The lead vehicle in the convoy has disappeared over the hill. The road ahead is flanked by two suspicious-looking car wrecks. In the back of the pick-up truck, the troops are getting twitchy.
All six soldiers jump out of the truck and sprawl in the dirt, triggers at the ready. Minutes later, they clamber back in. Nobody thinks to look behind until a smoke grenade explodes three yards away. The buzzer sounds. "A grenade. We're dead, dude," says Private Tyler Franzen.
They were wiped out within the first five minutes of their drill on convoy movement, and the implications register quickly. Days from now, Pte Franzen and the 319th Signals Battalion could be in Iraq. "This makes me more scared," he says. "I am preparing for the worst."
The death toll in Iraq has been especially high for reservists, National Guard members and support units. There is no frontline in Iraq, and no zone of safety for non-combat forces. Most reservists and support units have not been trained for a guerrilla war - with lethal consequences.
Their trainer calls troops like these "bullet magnets" - army reservists or National Guard soldiers, weekend warriors with minimal combat training pressed into service.
Tens of thousands are on the move now as the Pentagon carries out the largest rotation of forces in its history, relieving battle-weary soldiers in Iraq, Afghanistan and Kuwait with fresh forces. By late March, 130,000 troops will be leaving Iraq and 105,000, including some of the 319th, will arrive. As many as 50% of these will be reservists or National Guard.
Some units, like the 319th, will be raised virtually from scratch. The signals battalion, based in Sacramento, California, was barely at half-strength when it was mobilized, and reservists have been drafted in from as far away as Puerto Rico, Delaware, and Georgia to be sent off to what the troops call the "sandbox"
They are joining a different war from the one fought by the invading force that set off last year to liberate Iraq from Saddam Hussein. Today, the mission is far less clear, and more dangerous. The original rationale for the invasion - weapons of mass destruction - has been discredited, and so has the notion of a swift military victory. The toll for US forces in Iraq is approaching 550 dead.
A number of officers and troops at Fort Bliss say it is important to draw a line between personal feelings and duty. A few reservists say they have had run-ins with anti-war protesters; they feel the troops are not being supported as they should.
Nobody at Fort Bliss is raring to go off to war, but they are going to honor their obligations. Specialist Michelle Matthis, 21, volunteered to fill vacancies in the 319th once it became clear her own unit would not be deployed. But even she seems somewhat ambivalent. "It's so I can get the war over with," she says.
Others are resigned to going to this war, but they say it will be their last. The cost on family life is just too great, says Jim Akers, 40, a warrant officer. This is his first deployment after 22 years in the reserves.
He knows the Pentagon is worried about a steep drop in re-enlistments in the National Guard and reserves, but after Iraq he will have done his bit. "Even $1,000 extra a month is not going to keep me there," he says. "I will retire when I get back. I am not going to put my family through this - or myself."
By the time the troops have arrived at Fort Bliss in western Texas, they should be all but ready to go. But the fact of their deployment has yet to sink in. "I kind of expected this, but I didn't think it would happen," Pte Franzen says. He signed on for the college benefits in January last year. Two days before basic training, his girlfriend learned she was pregnant. Now he is 19 - too young to drink in Texas - has a three-month-old son, and is days away from war.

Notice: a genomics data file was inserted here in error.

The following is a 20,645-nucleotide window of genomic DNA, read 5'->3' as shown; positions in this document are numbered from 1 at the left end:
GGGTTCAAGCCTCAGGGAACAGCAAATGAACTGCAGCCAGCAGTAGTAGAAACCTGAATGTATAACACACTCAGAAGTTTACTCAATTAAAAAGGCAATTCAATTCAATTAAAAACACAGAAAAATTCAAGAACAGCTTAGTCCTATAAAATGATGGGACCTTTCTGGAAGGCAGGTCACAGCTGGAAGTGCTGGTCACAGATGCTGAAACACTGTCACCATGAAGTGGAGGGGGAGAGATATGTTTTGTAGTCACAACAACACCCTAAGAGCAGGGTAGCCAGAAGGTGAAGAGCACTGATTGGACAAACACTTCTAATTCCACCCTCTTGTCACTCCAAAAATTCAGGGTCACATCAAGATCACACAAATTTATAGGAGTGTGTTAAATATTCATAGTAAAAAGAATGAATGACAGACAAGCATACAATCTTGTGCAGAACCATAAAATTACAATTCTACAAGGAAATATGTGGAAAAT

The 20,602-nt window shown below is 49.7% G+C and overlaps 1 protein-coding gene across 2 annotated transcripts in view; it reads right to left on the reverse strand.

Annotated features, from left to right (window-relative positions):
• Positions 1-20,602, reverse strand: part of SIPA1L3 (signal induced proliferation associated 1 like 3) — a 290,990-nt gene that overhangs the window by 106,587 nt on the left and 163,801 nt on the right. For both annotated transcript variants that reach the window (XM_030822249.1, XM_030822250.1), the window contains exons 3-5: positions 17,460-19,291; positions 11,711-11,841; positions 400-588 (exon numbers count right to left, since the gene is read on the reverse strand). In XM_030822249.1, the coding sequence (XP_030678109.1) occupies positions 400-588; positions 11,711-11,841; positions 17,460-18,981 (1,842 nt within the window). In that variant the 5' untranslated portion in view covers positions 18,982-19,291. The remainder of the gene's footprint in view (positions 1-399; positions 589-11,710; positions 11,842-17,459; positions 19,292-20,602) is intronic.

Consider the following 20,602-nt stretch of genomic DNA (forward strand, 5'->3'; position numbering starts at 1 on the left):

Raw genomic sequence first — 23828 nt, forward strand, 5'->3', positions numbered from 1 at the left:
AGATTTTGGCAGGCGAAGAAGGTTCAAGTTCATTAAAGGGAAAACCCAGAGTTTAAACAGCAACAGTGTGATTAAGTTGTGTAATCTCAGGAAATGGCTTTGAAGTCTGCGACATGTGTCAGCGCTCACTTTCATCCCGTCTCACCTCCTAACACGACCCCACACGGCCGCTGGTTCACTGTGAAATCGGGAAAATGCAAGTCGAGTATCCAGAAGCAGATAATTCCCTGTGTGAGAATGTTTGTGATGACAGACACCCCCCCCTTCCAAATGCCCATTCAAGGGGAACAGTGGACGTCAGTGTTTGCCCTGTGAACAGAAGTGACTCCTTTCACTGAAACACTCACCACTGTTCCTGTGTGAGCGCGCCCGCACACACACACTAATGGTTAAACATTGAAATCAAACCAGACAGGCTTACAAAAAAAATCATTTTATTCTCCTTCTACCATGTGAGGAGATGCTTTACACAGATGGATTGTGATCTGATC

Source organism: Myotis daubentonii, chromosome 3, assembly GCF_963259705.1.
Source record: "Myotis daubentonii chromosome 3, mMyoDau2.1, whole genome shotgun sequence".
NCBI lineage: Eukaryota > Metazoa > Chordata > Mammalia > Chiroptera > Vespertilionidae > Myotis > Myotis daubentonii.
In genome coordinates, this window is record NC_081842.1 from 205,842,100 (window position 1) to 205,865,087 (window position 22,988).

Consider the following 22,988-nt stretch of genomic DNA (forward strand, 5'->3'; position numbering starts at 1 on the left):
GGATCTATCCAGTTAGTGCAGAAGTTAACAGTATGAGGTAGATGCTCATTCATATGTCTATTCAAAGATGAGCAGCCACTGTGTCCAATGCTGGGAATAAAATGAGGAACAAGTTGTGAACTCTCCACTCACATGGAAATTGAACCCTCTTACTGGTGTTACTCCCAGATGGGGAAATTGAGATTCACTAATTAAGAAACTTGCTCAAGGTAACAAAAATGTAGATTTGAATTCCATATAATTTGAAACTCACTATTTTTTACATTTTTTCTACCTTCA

The shock of deployment was even greater for veterans like Maritess Leyson, 37, a computer systems administrator from Chicago who describes her 18 years in the army reserves as a "hobby job". When the call came last November, the single parent was in a panic to try to soften the news for her three teenage children. Then she had to find them a home after her sister balked at taking them. "When it was time for me to go, it hit me like a brick wall, oh my goodness," she says. "It's scary, but I signed on the dotted line."
None of the reservists raises the possibility that they might be killed - their instructors do that for them. "If the Iraqis executed an ambush with any degree of efficiency some of you might not come home," says Major Shawn Marshall, after drill.
What he does not need to say is that the death toll in Iraq has been especially high for reservists, National Guard members and support units. There is no frontline in Iraq, and no zone of safety for non-combat forces. Most reservists and support units have not been trained for a guerrilla war - with lethal consequences.
They simply do not know how to fight. Some freeze in training exercises. At the firing range, they blast away, and the targets still stand. They were trained in technical skills, not combat capabilities.
"These people are what I call bullet magnets," says Colonel Rick Phillips, who is in charge of training. "What they find over there is that these kids aren't pulling the trigger. They are waiting to engage."
At Fort Bliss, that knowledge is especially acute. The base was the home of Private Jessica Lynch and the mechanized unit that took heavy losses in the opening days of the war when their truck took a wrong turn near Nasiriya, and drove into an ambush. Eleven soldiers were killed; and others taken prisoner.
Those blunders led the Pentagon to institute basic battleground drills for all forces departing for Iraq. Col Phillips has four days to drill survival instincts into his people. He knows he can not make warriors out of them."I just want to give them enough to help them to come home."
© Guardian Newspapers Limited 2004